Cuts to police enforcement across Europe doubly damaging for road safety

Published Mon, 20/06/2016 - 12:46

Cuts to police enforcement across Europe doubly damaging for road safety

Declines in the level of police enforcement of traffic offences are contributing to Europe’s failure to cut the numbers dying in road collisions, according to the European Transport Safety Council, authors of two new reports on road safety.

More than 26,000 people died on EU roads last year, the first increase since 2001 according to the ETSC annual road safety performance index (PIN) report. Exceeding speed limits, drink or distracted driving and a failure to wear a seat belt are still the leading causes of death and serious injury across Europe, according to the researchers.

In a separate report on enforcement, ETSC found that, in over half the countries where data is available, the number of tickets issued over the last five years for use of a mobile phone while driving has reduced, suggesting lower levels of enforcement across Europe.

Antonio Avenoso, Executive Director of the European Transport Safety Council said:

“Cuts to police enforcement are doubly damaging. Fewer dangerous drivers are caught, and overall perception of the risk of being caught also decreases. While there is increasing pressure to reprioritise policing budgets across Europe, it makes no sense to cut back on road safety. 26,000 are still dying each year on our roads, and the numbers will not start to decrease again without concerted action.”

Sweden, The Netherlands and Finland are among countries that have reported falls in speeding tickets issued. These countries have also seen some of the biggest slow-downs in reducing road deaths since 2010. In the UK, where deaths have also been slow to reduce, the number of tickets issued fell after 2010 when government cuts affected enforcement levels but tickets issued are starting to increase again. In Germany, another country with a slowly-reducing death rate, there is no national data available on tickets issued, depriving policy makers of essential information on the effectiveness of measures to reduce speeding.

On drink driving, half of the countries that provided data showed a decrease in the number of enforcement checks since 2010, and half showed an increase. The number of alcohol road-side checks grew by 39% each year in Poland, 24% in Estonia and 12% in Portugal. The number of alcohol checks dropped by 13% annually in Sweden, 10% in Cyprus and 5% in England and Wales. It is estimated that up to 2% of distance travelled in the EU is driven with an illegal Blood Alcohol Concentration but a quarter of all road deaths in the EU are alcohol related.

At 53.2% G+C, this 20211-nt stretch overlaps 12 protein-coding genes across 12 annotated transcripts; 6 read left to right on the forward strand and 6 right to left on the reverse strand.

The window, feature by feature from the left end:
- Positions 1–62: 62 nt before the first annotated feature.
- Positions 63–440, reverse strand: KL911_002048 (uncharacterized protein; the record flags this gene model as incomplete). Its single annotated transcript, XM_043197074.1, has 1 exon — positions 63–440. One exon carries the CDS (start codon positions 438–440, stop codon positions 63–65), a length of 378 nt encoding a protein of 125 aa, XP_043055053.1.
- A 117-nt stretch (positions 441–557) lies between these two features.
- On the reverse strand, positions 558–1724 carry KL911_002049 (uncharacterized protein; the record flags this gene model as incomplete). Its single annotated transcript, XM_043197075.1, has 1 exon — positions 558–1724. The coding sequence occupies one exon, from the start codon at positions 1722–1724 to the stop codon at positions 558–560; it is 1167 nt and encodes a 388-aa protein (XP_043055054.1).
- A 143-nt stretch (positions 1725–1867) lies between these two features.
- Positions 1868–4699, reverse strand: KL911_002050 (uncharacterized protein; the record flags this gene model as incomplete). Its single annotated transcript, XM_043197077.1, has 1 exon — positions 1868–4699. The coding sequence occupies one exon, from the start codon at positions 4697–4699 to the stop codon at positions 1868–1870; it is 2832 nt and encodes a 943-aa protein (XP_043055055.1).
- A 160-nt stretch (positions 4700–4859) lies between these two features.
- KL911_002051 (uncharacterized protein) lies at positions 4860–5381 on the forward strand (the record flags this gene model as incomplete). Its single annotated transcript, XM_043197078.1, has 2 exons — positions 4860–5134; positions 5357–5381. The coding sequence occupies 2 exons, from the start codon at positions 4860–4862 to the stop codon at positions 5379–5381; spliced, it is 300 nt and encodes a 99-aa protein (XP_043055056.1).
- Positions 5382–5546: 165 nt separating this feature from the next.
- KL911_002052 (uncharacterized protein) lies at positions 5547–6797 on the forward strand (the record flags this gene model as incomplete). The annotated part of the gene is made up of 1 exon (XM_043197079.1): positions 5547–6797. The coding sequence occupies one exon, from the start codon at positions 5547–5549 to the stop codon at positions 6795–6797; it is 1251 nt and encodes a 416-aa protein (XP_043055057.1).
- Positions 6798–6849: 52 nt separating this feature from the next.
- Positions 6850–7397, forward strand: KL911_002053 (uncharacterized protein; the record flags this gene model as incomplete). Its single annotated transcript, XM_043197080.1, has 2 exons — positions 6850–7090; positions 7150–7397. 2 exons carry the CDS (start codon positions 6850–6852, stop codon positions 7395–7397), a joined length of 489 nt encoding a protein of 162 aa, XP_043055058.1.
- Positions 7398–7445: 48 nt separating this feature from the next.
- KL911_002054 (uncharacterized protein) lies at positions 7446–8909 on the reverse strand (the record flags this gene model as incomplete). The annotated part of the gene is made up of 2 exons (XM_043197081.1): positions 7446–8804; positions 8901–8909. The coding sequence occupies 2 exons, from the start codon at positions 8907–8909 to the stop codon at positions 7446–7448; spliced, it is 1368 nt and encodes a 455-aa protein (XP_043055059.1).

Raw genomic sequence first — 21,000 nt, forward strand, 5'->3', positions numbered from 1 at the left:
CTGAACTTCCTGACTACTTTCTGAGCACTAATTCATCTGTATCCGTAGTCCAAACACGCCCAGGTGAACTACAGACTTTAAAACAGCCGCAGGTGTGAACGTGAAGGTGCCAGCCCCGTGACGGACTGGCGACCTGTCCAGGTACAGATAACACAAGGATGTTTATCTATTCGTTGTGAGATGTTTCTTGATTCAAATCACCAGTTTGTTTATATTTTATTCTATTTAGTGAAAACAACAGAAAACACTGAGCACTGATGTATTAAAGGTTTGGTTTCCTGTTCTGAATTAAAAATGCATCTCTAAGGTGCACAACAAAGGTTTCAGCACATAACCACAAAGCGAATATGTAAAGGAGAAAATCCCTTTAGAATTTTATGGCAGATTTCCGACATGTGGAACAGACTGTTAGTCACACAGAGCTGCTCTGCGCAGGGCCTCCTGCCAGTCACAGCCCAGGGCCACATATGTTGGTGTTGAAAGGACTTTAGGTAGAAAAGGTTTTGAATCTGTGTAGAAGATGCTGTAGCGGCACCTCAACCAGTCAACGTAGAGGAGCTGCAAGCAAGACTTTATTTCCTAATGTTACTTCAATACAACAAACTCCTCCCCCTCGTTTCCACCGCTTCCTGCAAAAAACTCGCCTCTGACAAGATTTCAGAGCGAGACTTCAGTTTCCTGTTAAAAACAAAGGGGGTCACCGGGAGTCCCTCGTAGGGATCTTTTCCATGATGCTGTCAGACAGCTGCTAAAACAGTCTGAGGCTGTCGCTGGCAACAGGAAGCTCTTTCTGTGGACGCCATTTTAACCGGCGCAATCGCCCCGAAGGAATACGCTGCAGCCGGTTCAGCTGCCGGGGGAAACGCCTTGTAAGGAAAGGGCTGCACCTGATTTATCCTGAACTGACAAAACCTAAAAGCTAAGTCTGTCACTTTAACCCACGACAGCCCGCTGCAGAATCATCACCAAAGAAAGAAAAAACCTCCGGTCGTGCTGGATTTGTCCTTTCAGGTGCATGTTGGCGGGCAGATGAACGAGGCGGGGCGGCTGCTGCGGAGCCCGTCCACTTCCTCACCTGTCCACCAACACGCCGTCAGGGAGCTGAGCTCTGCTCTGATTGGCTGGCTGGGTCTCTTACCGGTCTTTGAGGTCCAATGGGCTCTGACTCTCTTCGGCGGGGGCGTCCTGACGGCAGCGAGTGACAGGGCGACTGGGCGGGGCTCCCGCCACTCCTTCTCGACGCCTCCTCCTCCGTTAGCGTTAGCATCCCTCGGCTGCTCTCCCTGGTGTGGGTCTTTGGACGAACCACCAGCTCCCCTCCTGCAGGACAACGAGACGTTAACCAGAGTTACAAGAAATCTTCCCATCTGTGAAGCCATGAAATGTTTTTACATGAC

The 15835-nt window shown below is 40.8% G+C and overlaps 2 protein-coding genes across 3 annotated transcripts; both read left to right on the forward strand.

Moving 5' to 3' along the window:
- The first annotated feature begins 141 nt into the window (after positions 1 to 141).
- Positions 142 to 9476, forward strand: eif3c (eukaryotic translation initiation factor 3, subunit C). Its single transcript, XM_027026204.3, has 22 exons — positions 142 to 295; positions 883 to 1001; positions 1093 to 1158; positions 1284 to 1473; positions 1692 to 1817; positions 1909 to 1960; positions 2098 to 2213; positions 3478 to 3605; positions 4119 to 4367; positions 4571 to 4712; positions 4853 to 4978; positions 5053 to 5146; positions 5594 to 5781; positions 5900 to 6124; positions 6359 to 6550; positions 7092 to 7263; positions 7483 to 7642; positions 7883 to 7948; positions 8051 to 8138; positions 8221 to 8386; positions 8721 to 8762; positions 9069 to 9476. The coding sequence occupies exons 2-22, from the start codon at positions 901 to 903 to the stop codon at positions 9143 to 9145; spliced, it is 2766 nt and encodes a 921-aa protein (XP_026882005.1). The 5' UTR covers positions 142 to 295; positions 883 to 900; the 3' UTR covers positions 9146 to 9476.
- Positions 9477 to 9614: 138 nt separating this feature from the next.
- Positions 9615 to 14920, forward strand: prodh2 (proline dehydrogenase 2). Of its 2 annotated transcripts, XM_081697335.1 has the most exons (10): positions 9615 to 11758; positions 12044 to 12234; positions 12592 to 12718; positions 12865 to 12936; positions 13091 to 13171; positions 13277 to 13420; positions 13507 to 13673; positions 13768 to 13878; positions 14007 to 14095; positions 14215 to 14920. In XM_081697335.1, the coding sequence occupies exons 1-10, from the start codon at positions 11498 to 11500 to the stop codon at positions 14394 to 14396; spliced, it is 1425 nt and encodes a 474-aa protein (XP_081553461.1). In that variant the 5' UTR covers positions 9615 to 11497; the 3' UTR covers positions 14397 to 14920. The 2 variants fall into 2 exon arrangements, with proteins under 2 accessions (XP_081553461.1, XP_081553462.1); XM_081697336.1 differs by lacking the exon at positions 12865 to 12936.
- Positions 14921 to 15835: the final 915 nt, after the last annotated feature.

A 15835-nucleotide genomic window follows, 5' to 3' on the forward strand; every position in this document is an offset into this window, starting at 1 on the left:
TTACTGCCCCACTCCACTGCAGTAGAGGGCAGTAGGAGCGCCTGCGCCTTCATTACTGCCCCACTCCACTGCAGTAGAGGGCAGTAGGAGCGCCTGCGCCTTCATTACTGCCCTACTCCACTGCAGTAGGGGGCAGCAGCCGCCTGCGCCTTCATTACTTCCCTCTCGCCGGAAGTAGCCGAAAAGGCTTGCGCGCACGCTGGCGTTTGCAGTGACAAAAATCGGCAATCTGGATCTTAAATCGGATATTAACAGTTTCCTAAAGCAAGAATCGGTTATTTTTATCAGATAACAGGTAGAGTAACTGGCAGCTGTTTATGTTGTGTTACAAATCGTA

Some countries are still making progress on road safety. At a conference to be held today in Brussels, ETSC will present its annual PIN road safety award to Norway. The country is at the top of the 2015 European road safety league with the lowest road mortality at 23 deaths per million population. Norway also cut road deaths over the last five years by 44% - the biggest reduction of any country tracked by ETSC’s PIN programme, and reduced deaths last year by 20% - also the best annual improvement. 

TISPOL general secretary Ruth Purdie said: “Police enforcement is a vital component of an overall road safety strategy. Reductions to road policing numbers in recent years send a message to drivers that they are less likely to be caught speeding,d rink-driving, not wearing seatbelts or generally not conforming with the rules that have been put there for their safety.

“We echo ETSC’s clear warning that reductions in road death and serious injury will not be forthcoming unless there is a new commitment to policing the roads. Levels of compliance improve when police are there as an effective deterrent to risk-taking behaviour. When compliance improves, there will be fewer collisions.
“We must all work smarter, embrace new technology and form effective partnerships to ensure the maximum impact and the best outcome for all road users."